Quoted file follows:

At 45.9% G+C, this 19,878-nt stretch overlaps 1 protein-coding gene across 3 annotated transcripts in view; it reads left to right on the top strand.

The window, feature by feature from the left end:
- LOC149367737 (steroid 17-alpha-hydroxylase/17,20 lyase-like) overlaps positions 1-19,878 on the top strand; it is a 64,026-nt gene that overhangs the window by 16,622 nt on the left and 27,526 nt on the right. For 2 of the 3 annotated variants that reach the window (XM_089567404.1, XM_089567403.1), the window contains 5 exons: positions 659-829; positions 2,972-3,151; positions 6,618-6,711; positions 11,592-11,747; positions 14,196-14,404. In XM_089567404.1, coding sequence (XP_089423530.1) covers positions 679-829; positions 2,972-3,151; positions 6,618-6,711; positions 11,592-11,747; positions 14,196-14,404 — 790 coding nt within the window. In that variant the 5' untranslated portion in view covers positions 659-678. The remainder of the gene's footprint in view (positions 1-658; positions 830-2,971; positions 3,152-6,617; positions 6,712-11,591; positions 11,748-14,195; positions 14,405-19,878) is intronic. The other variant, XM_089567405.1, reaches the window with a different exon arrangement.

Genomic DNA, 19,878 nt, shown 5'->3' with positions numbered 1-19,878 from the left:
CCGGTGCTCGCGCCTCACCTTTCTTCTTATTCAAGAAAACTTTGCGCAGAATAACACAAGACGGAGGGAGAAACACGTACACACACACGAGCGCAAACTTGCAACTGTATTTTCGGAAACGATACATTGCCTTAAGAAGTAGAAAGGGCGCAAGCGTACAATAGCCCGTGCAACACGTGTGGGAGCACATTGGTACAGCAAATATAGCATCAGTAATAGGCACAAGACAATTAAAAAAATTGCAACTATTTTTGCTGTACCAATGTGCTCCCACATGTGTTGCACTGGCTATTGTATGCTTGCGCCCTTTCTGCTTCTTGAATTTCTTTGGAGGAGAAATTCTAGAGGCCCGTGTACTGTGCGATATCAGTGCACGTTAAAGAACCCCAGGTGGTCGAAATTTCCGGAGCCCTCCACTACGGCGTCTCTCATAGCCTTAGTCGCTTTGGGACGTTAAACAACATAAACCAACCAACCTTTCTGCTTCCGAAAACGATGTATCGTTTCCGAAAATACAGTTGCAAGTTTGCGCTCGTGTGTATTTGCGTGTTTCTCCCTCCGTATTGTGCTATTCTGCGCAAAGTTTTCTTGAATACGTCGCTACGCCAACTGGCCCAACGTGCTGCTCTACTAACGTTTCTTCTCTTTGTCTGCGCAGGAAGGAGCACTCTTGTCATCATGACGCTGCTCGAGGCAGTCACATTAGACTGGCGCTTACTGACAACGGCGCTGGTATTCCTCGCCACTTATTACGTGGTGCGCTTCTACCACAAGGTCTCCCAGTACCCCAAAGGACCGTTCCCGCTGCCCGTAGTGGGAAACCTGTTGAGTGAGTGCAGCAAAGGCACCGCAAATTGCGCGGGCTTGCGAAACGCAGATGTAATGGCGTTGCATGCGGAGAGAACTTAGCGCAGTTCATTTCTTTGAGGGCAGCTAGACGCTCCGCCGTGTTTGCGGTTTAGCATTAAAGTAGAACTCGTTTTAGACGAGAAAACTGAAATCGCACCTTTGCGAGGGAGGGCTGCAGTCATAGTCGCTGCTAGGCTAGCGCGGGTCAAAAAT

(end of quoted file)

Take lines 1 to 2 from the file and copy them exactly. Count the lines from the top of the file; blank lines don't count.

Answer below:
At 45.9% G+C, this 19,878-nt stretch overlaps 1 protein-coding gene across 3 annotated transcripts in view; it reads left to right on the top strand.

The window, feature by feature from the left end: